Both seemed anxious, raw, and unsettled. This was such a different couple from the pair I remembered working with earlier when Scott was first beginning his recovery work. It was clear they both could use some soothing and security.

My efforts with them focused on shifting Scott away from trying to convince Kerri of his abstinence from pornography. I explained to them that it’s impossible to prove that something isn’t happening. Instead, I explained to him that most of his wife’s distress came from losing her connection to him when he turned away to seek out pornography. To help heal the impact of that disconnection, I invited Scott to consider being more emotionally and physically accessible and responsive to her, even if she didn’t want to respond back to him.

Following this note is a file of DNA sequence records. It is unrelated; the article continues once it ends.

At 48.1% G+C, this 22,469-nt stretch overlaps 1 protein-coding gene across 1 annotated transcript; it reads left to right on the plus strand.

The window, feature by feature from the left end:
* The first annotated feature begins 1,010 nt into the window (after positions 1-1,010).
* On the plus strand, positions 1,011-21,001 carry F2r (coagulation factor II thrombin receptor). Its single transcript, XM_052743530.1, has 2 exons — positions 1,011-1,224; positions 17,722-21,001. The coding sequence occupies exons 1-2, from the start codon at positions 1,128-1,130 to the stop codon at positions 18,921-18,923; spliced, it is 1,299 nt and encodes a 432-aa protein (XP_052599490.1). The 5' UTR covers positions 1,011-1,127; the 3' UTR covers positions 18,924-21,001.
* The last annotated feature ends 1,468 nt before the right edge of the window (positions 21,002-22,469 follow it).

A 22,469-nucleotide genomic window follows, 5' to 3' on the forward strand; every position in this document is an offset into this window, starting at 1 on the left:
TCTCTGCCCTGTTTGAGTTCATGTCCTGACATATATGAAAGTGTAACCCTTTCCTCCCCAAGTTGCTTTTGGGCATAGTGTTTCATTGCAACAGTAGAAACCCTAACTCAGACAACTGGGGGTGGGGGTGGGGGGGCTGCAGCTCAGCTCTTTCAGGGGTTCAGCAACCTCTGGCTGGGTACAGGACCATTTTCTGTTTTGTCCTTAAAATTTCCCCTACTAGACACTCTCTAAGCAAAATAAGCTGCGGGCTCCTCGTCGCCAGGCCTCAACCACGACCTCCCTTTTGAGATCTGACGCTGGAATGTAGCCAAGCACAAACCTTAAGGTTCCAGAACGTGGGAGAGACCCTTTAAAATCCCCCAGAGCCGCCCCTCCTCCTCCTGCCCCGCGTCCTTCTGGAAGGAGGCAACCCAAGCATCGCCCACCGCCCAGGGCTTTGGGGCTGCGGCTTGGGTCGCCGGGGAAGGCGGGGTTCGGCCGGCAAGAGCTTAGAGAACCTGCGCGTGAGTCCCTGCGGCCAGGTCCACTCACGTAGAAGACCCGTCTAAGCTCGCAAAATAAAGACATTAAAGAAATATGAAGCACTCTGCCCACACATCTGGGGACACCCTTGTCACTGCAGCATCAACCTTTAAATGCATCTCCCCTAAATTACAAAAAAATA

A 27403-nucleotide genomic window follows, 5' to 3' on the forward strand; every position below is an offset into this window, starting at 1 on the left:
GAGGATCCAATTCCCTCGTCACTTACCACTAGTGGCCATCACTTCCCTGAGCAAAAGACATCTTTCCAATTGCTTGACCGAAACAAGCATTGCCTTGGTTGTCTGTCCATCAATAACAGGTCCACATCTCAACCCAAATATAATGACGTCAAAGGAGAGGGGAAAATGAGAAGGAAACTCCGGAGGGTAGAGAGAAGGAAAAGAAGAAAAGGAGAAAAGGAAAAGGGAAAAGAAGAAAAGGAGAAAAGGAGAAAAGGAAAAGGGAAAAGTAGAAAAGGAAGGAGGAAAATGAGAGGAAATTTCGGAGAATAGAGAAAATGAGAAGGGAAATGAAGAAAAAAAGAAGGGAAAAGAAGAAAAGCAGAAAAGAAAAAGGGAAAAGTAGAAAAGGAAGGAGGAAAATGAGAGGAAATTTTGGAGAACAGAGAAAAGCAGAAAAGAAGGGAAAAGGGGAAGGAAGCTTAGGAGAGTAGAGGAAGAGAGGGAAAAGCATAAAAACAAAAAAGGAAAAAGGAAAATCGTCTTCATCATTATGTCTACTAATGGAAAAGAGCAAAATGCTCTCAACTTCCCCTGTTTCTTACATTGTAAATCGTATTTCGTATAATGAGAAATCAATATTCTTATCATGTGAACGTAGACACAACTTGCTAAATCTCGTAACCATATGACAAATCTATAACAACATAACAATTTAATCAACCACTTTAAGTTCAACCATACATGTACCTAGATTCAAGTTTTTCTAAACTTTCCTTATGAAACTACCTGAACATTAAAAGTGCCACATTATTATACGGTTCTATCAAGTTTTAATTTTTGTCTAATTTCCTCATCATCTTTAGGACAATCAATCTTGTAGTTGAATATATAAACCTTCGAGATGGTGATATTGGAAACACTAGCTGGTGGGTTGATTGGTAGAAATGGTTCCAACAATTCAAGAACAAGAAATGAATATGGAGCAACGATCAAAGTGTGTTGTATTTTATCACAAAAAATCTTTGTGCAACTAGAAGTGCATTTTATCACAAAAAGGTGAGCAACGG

Scott immediately worked on being more open with Kerri in more areas of his life, including his feelings and thoughts. She didn’t respond much to his openness and would often just listen without making eye contact. As this progressed, I eventually asked her how she felt around him when he was being more open to her. “It’s awkward because I don’t know what to say. But it’s better than him being closed all of the time. I guess it’s nice.”

This change in focus was difficult for her and, if anything, seemed to make her more insecure initially as the focus drifted from having him report on whether or not he had viewed pornography that day, which was previously her only indicator of how well he was doing. Exchanging the constant checking with more emotional openness wasn’t an easy transition. However, both of them began to notice some subtle differences.